I was definitely one of the fortunate ones early on who knew what they wanted to do, and I did it. But I was just as fortunate to know when it was time to leave and, more importantly, that it was okay to do so.
Maybe you’re in the same boat I was in — feeling called to do something but hesitant to leave where you are now. Maybe you’re letting fear keep you where you’re comfortable because the thought of starting over feels too intimidating.
What if I quit what I’m doing and this new thing doesn’t work out?
But, what if it does?
If you listened to my podcast episode last week with author Kayla Stoecklein, then you heard her share her story about this. If you haven’t listened, I encourage you to do so because her entire story is incredible, and this is just a small part of it.
“It’s okay to change your mind,” she said. “It’s okay to try something, and if it’s not working, it’s okay to put it aside and try something else.”
It’s okay to say “No” to some things. It’s okay to say “Yes” to some things.
“It’s okay to give ourselves permission to try different things and to change our mind and not feel like if we commit to something, that we have to commit to that thing forever,” she added.
Being at peace with this reality is so freeing. Whether it’s something as big as a career change, or simply a hobby or a book that’s just not doing it for you anymore, you have permission to put that aside and try something else.
And just because you’re someone or something now — a business owner, a banker, a teacher, a nurse — doesn’t mean that’s who you have to be the rest of your life if you feel God is calling you elsewhere.
This idea first started taking up space in my mind last Fall when I read Bob Goff’s new book Dream Big. For the longest time, Bob was a practicing attorney. Now he’s best known as a best-selling author and renowned speaker. In this book he basically relays the same message — what you’ve done or who you’ve been before does not have to be what you do or who are now.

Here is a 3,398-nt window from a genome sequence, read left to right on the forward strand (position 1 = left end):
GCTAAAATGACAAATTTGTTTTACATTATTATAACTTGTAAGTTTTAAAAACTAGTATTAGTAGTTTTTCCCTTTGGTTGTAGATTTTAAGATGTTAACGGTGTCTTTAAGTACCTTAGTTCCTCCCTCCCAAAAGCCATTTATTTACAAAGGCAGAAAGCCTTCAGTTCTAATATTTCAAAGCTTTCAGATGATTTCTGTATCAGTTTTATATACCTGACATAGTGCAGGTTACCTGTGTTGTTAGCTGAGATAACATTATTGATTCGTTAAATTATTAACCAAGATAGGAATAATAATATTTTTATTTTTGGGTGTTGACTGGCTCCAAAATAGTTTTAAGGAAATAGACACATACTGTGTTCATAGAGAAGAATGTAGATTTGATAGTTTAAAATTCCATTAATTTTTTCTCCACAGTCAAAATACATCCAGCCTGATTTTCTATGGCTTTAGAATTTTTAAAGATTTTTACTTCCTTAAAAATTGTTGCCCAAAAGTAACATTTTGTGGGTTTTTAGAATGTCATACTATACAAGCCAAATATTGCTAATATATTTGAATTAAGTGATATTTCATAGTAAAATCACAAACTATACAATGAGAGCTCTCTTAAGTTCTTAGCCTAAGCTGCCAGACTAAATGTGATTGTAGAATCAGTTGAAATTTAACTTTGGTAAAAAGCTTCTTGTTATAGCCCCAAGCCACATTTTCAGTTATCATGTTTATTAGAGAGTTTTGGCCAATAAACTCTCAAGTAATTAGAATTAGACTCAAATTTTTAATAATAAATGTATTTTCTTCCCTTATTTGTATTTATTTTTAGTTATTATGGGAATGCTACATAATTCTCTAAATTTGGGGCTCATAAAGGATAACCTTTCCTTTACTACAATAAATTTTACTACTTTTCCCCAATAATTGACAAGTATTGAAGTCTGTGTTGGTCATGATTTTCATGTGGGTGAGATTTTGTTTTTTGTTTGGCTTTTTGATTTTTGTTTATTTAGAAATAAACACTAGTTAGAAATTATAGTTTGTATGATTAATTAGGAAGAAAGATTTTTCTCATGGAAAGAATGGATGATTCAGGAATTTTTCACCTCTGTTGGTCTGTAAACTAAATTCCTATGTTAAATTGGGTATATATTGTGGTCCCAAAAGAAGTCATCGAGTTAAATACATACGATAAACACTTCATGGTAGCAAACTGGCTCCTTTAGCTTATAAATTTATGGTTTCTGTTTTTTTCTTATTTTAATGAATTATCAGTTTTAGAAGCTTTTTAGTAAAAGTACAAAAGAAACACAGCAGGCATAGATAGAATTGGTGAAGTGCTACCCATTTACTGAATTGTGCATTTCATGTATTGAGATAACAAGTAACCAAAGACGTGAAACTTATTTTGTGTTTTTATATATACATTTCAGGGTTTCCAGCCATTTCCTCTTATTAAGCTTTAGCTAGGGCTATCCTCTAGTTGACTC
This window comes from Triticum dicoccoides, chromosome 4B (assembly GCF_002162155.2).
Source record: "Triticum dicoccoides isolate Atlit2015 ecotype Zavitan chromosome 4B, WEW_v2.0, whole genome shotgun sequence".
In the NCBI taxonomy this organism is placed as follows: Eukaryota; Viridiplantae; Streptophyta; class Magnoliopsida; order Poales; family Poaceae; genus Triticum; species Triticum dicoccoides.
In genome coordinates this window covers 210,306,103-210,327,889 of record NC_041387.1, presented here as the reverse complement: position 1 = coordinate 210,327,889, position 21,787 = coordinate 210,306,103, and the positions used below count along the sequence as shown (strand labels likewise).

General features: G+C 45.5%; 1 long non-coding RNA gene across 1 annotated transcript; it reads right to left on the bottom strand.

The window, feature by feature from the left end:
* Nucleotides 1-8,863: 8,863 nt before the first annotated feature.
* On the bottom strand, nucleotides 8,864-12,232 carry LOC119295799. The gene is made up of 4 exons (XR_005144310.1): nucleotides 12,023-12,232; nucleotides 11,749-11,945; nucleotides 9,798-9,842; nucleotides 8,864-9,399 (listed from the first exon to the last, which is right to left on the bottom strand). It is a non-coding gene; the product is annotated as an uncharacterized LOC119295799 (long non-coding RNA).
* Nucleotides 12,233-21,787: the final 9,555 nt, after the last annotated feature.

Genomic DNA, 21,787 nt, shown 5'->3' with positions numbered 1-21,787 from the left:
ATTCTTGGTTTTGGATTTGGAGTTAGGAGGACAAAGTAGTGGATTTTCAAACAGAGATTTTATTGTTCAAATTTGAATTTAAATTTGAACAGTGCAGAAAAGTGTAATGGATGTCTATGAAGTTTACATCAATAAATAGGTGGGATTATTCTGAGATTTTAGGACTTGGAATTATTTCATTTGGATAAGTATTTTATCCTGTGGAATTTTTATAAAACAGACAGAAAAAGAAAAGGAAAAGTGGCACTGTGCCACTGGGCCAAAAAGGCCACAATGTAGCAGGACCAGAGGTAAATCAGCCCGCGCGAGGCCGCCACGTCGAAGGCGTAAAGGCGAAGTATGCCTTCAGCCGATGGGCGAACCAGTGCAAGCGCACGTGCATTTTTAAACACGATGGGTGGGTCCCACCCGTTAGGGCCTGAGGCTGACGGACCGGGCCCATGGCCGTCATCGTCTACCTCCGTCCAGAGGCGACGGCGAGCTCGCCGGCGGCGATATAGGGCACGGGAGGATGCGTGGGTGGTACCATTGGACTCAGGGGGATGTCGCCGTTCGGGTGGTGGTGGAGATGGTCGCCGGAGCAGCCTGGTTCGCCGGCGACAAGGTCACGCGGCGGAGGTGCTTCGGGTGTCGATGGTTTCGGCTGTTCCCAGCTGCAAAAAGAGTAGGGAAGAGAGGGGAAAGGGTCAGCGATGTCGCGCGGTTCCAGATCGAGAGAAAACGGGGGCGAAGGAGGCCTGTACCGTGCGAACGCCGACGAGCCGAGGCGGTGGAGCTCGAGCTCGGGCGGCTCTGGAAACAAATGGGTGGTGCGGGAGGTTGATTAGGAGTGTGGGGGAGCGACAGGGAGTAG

It’s okay to change and to try new things. Having Godly discernment that where you’re at now or what you’re doing now might not be where God can best use you is obviously a good thing.
I believe there’s a reason God put this on my heart to share toward the beginning of the year. Many of us started the year with goals or resolutions. Some of us might still be brainstorming them.
If you feel stuck in a rut or know deep down that God is calling you out of something and into something else, you have permission to do it.
Allowing God to refine us to put us to a new use is such a beautiful act of faith, and it’s one that spits in the face of fear.
If you’re scared, I get it. I was too. But I chose the path of faith over the one of fear, and God has blessed me with not only a fruitful teaching and coaching career, but in His infinite grace He has also provided opportunities to still pursue writing and creative outlets in a way that brings me joy.
Teaching is my profession, but God knew that journalism — writing about sports, specifically — is my passion. It’s not lost on me how faithful he was to provide the job I have now with Sports Spectrum where I get to write about sports while also sharing the Gospel.
If you get anything from this, it’s not to be amazed at my story. It’s to encourage you that God can do the same with you if you’re in a similar situation.
There’s a very good chance that God has you where He wants you right now. But if or when you feel like God is calling you out of that thing and into something else, you have the permission to follow that calling.